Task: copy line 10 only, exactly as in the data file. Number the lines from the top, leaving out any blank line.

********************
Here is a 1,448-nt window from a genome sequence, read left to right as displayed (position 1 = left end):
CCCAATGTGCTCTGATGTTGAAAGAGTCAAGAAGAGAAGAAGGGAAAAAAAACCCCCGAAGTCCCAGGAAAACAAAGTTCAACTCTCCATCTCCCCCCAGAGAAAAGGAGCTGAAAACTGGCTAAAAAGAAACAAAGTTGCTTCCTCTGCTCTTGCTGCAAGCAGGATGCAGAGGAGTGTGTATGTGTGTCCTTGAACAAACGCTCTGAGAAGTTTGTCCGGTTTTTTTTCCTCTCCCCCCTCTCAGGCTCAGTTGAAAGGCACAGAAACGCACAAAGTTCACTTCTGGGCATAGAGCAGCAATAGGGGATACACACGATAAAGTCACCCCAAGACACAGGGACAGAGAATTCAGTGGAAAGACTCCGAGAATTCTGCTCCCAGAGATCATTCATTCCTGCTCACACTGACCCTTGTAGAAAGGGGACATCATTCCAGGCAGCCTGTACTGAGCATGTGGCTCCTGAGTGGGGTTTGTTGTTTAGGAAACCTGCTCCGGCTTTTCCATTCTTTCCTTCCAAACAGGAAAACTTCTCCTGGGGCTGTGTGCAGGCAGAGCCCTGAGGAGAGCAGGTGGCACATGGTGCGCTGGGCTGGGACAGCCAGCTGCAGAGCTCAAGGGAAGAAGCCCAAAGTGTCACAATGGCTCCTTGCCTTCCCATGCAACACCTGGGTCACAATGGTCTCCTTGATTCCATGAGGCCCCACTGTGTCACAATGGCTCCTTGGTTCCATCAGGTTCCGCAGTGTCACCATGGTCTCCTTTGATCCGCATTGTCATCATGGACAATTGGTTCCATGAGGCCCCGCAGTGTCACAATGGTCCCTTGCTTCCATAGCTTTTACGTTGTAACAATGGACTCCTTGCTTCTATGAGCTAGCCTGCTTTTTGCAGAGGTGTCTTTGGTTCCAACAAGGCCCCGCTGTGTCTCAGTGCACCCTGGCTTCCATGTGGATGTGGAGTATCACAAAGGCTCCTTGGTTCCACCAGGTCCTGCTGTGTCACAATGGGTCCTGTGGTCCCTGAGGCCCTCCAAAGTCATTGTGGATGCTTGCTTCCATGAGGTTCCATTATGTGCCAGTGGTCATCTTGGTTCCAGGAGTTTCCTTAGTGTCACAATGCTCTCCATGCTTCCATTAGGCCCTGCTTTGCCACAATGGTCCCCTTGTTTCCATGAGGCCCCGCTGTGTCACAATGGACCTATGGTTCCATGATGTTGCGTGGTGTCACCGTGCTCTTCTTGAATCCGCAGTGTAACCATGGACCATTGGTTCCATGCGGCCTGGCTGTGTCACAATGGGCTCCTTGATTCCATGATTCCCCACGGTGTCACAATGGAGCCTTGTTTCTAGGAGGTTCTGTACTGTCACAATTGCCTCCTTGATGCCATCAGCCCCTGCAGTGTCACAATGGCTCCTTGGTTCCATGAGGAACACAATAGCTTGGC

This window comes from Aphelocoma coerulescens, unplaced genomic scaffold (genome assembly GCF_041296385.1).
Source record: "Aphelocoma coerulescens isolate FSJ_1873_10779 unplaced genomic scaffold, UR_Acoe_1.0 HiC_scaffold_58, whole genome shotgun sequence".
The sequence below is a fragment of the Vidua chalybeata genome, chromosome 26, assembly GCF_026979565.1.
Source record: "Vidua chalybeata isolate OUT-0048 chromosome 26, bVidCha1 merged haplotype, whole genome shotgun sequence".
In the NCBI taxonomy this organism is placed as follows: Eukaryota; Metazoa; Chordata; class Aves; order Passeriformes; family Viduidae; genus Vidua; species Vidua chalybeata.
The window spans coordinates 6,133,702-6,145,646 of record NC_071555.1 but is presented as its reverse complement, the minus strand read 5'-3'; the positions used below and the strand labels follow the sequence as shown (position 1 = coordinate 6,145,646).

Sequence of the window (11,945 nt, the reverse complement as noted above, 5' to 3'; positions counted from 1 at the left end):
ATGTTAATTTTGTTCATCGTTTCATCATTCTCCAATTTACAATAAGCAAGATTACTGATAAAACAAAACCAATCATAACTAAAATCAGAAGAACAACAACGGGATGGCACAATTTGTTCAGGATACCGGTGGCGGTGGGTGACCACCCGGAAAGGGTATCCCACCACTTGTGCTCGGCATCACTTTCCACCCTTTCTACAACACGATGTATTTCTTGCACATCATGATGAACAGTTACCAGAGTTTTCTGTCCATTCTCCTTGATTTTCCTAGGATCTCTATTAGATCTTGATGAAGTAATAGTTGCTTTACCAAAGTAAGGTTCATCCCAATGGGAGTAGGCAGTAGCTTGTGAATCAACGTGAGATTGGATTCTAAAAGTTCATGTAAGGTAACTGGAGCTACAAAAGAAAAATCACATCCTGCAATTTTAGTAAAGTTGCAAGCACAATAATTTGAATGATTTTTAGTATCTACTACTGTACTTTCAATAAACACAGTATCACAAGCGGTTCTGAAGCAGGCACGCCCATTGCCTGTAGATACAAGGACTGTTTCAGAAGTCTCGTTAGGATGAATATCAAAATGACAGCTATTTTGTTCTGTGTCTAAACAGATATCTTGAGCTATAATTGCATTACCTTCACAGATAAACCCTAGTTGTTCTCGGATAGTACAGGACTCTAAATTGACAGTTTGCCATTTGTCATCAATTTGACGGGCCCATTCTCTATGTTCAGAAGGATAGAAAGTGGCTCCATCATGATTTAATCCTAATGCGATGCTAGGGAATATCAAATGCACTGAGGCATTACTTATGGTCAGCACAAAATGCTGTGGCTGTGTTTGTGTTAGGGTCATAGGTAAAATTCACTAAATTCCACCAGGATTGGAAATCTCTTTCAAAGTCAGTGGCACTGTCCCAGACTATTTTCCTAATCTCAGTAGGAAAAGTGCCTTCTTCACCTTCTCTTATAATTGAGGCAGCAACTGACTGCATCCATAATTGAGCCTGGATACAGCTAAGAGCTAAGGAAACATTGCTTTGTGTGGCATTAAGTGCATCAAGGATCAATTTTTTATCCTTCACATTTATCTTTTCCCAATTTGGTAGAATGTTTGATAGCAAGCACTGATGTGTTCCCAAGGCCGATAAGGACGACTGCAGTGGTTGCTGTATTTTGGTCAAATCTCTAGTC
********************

ATGTTAATTTTGTTCATCGTTTCATCATTCTCCAATTTACAATAAGCAAGATTACTGATAAAACAAAACCAATCATAACTAAAATCAGAAGAACAACAACGGGATGGCACAATTTGTTCAGGATACCGGTGGCGGTGGGTGACCACCCGGAAAGGGTATCCCACCACTTGTGCTCGGCATCACTTTCCACCCTTTCTACAACACGATGTATTTCTTGCACATCATGATGAACAGTTACCAGAGTTTTCTGTCCATTCTCCTTGATTTTCCTAGGATCTCTATTAGATCTTGATGAAGTAATAGTTGCTTTACCAAAGTAAGGTTCATCCCAATGGGAGTAGGCAGTAGCTTGTGAATCAACGTGAGATTGGATTCTAAAAGTTCATGTAAGGTAACTGGAGCTACAAAAGAAAAATCACATCCTGCAATTTTAGTAAAGTTGCAAGCACAATAATTTGAATGATTTTTAGTATCTACTACTGTACTTTCAATAAACACAGTATCACAAGCGGTTCTGAAGCAGGCACGCCCATTGCCTGTAGATACAAGGACTGTTTCAGAAGTCTCGTTAGGATGAATATCAAAATGACAGCTATTTTGTTCTGTGTCTAAACAGATATCTTGAGCTATAATTGCATTACCTTCACAGATAAACCCTAGTTGTTCTCGGATAGTACAGGACTCTAAATTGACAGTTTGCCATTTGTCATCAATTTGACGGGCCCATTCTCTATGTTCAGAAGGATAGAAAGTGGCTCCATCATGATTTAATCCTAATGCGATGCTAGGGAATATCAAATGCACTGAGGCATTACTTATGGTCAGCACAAAATGCTGTGGCTGTGTTTGTGTTAGGGTCATAGGTAAAATTCACTAAATTCCACCAGGATTGGAAATCTCTTTCAAAGTCAGTGGCACTGTCCCAGACTATTTTCCTAATCTCAGTAGGAAAAGTGCCTTCTTCACCTTCTCTTATAATTGAGGCAGCAACTGACTGCATCCATAATTGAGCCTGGATACAGCTAAGAGCTAAGGAAACATTGCTTTGTGTGGCATTAAGTGCATCAAGGATCAATTTTTTATCCTTCACATTTATCTTTTCCCAATTTGGTAGAATGTTTGATAGCAAGCACTGATGTGTTCCCAAGGCCGATAAGGACGACTGCAGTGGTTGCTGTATTTTGGTCAAATCTCTAGTC